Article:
Workers at the huge multinational firm Scottish Power began a two-day strike on Tuesday of this week.
Workers who repair and maintain the electricity network went on strike across Scotland, in Merseyside and north Wales. Hundreds of workers joined picket lines at Scottish Power depots. A senior AEEU shop steward at Scottish Power, Willie Black, spoke to Socialist Worker about why the workers have said enough is enough:
'The heart of our dispute is massive job cutting and bosses pushing through rationalisation to maximise profits. After the electricity industry was privatised, electricity was split up into various companies and the bosses used this to push through a rationalisation operation, with massive job losses. In the last two to three years the bosses have been on a general offensive at every company.
'Scottish Power is following the same path as companies like Marconi and Enron, which collapsed last week. The firm bought into the US, buying Pacificore company in Salt Lake City. But this has resulted in losses of £120 to £200 million. The result is bosses putting on the squeeze throughout the company, and above all making workers pay for the bosses' failures. We have now decided to draw a line in the sand. We are saying we must fight every company, defend every job and our conditions, to stop the downward spiral.
'Union leaders from the AEEU, GMB and TGWU signed an agreement with Scottish Power management on 31 May 2000. That stated there would be no job losses, and no fundamental changes to our conditions. Now the company have reneged on this agreement. They want to transfer around 150 emergency workers into a joint venture company. This will mean that rather than an integrated system, we will be split up and a greater burden put on other workers.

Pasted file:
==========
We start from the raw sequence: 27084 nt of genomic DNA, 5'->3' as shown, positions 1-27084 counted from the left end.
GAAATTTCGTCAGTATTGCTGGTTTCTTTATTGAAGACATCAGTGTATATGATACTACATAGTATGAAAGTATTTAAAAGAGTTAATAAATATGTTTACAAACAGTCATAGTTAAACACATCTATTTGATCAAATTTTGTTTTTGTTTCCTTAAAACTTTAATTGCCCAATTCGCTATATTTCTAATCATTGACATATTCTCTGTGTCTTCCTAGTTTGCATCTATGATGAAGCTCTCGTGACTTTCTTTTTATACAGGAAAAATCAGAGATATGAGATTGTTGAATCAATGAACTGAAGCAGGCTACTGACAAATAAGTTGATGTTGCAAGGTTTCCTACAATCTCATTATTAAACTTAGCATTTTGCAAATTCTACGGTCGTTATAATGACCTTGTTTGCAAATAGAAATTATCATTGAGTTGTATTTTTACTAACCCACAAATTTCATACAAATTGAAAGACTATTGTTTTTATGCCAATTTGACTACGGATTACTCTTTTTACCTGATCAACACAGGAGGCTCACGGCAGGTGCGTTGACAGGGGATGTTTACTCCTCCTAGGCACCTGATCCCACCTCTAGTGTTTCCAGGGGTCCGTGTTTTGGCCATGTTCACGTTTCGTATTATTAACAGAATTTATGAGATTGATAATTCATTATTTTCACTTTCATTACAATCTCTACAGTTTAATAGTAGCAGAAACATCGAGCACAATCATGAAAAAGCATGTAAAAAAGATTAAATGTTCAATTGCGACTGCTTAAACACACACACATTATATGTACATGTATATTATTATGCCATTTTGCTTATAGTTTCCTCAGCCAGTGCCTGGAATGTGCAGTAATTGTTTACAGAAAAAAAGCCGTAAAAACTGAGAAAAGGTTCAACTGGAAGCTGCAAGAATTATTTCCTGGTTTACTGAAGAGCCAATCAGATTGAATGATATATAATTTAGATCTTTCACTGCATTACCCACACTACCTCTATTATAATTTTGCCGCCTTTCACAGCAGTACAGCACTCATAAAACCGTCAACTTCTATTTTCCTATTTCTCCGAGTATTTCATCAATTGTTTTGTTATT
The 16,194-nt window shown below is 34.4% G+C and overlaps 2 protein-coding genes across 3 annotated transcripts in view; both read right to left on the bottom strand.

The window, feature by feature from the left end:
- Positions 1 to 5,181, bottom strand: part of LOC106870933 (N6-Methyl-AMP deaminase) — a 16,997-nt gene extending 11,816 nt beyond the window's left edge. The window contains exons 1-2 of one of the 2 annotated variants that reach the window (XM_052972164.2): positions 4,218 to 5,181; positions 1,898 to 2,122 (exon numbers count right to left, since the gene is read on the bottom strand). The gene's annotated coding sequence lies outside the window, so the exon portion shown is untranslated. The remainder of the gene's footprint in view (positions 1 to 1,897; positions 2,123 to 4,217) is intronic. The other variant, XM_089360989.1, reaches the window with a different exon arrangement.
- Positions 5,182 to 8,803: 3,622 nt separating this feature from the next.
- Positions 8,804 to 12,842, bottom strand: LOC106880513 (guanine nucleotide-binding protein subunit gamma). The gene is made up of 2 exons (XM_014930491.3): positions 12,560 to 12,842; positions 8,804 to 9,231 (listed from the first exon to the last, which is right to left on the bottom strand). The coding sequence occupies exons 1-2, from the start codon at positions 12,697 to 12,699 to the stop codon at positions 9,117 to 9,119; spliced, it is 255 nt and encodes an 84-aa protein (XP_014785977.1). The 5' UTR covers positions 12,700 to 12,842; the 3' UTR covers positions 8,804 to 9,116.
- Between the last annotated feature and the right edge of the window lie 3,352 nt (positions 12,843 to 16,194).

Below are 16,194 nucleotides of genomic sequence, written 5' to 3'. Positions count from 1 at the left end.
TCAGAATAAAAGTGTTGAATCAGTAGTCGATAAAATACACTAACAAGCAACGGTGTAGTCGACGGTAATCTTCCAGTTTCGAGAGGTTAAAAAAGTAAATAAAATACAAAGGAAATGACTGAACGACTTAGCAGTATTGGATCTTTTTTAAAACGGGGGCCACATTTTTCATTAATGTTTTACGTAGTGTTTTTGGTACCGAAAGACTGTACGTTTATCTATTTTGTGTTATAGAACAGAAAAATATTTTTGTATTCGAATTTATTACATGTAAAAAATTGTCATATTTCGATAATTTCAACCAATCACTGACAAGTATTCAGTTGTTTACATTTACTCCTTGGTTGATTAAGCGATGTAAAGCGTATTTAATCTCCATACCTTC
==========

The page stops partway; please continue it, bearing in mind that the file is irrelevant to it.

'The bosses will blame us for any failures during the strike. But in fact there have been warnings in the press about possible California-style power cuts in Britain this winter. This is because of their decisions and their failures in their ventures in the US. The anger against the company bosses is immense. In the run-up to the strike we set up strike committees in over 30 depots, held mass meetings and planned picketing rotas. We are doing 'life and limb' emergency work for hospitals.
'But we want to hit the big financial centres, like Liverpool, Glasgow and Edinburgh. We are the workers who hold the whole system together, and that gives us tremendous potential power. We are calling on every union across the industry, along with other workers, to back our fight. This crisis is a result of the mad logic of their system. Even if we win this battle, the fight goes on. We need to argue for renationalisation of the whole industry-otherwise these companies will be the Railtracks of the future.'
Workers plan to strike next Tuesday, 11 December, and Wednesday 12 December. There will be stewards' meetings on Saturday to discuss further action.